I was on the phone with my mom, listening to her reminisce. “At church you always sat with me on the women’s side and Eugene (my older brother by two years) sat with Dad on the men’s side. Then one Sunday your dad said, ‘I’d like to have Aleta sit with me today.’ But then I won’t have anyone with me,” I told him. And his response was, ‘Someday you’ll have them all the time.’” (He was referring to the ravages Hodgkin’s disease had left on his body.)
Mom’s thoughts continued, “I think he just wanted that experience of having you, his little girl, sit with him. He might also have wanted to ensure that you remember him.”
A hazy memory-photo flashed through my mind and I interrupted her thoughts. “Did we go to Yellow Creek Church that Sunday?”
She paused for a second, “Yeah, church was at Yellow Creek that Sunday,”
I smiled to myself. Another memory confirmed. Although I don’t remember sitting with my dad, I do have this obscure photo-memory of being surrounded by a sea of men sitting on gray church pews. Those are the pews at Yellow Creek Church: gray painted, box-like benches that only come up to the middle of an adult’s back. Blossers, the only other Old Order Mennonite church building in Indiana at that time, has more comfortable pews that are stained dark brown. They curve up past the mid-back into a thick swirl at the top.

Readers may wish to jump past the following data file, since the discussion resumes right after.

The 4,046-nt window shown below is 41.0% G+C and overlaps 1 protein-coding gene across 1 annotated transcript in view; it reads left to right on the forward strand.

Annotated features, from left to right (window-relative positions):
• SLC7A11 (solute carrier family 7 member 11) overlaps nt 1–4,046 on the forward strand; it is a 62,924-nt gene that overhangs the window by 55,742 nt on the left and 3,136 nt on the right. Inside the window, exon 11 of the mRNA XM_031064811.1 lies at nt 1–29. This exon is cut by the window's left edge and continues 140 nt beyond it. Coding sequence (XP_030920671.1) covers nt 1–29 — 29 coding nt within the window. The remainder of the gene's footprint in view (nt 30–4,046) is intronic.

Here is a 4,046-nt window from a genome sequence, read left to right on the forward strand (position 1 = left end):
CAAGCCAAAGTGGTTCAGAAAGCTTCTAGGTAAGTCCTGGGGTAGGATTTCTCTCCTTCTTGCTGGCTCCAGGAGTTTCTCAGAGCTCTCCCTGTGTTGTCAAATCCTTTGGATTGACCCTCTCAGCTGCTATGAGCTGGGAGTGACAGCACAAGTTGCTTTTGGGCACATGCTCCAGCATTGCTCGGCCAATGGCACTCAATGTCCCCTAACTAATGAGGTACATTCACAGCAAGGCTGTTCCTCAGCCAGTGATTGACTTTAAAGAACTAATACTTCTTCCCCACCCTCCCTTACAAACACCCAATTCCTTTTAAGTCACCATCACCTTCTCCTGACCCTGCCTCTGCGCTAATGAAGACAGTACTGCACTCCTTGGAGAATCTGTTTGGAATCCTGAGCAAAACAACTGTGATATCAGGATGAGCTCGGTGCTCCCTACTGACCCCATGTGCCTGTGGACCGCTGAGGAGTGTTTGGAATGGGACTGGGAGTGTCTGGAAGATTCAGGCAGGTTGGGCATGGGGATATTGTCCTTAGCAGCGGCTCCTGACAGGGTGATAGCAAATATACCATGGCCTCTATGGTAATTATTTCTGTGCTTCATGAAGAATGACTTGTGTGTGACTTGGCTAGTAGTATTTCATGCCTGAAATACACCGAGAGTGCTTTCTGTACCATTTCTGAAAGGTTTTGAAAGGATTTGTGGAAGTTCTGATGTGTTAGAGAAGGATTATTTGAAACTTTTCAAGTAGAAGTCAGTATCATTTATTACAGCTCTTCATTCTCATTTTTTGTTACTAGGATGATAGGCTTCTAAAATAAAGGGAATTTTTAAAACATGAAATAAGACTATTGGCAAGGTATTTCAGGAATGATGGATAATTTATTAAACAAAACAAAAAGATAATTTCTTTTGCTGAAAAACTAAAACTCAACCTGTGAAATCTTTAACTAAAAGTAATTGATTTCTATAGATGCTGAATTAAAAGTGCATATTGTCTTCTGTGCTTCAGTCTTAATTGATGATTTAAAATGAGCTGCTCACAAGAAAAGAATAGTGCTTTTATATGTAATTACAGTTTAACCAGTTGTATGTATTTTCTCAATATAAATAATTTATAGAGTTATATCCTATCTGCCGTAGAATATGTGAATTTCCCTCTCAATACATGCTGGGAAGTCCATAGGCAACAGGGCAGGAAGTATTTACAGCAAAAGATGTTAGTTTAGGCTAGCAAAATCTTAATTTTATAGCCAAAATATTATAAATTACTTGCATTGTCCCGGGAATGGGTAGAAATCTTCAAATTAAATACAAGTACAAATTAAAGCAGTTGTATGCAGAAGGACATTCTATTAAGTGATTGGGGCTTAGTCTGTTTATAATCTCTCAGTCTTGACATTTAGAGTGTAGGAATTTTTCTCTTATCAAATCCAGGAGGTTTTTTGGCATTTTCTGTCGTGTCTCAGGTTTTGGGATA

Old Order Mennonite communities build churches as their population increases and then they alternate services between the church buildings. That way everyone gets the opportunity to attend a church closer to their house on alternating Sundays. It’s a welcome break when you clip-clop to church in a horse and buggy. Once a community expands even more they hold services at each church house every Sunday. It’s their version of having one large building with an eight o’clock and a ten fifteen service.
The fact that this hazy photo filled with gray church pews had been confirmed helped, in my mind, to give authenticity to the others still waiting for confirmation.
My mom continued with her reminiscing, “Dad said that as everyone knelt to pray he was surprised when you also knelt down beside him, leaned your arms on the bench, folded your hands and bowed your head like the grown-ups. He hadn’t thought about teaching Eugene that.”
I can picture my mom in church leaning down and whispering: Her large hands enveloping my small ones. “Fold your hands like this.” Gently folding my fingers, she places them on the bench in front of me. “Then close your eyes and bow your head so you can pray.” I imagine myself peeking up at how she was doing it and following suit. It’s how she lives her life: demonstrating godliness through the little everyday occasions.
I grew up envisioning God as love. The love of my mother teaching me how to live. The love of my dad’s cherishing embrace. The connection between our view of God and our parents is a powerful subconscious force within our minds and lives. I thank God for placing these memory-photos inside of my heart as a little child.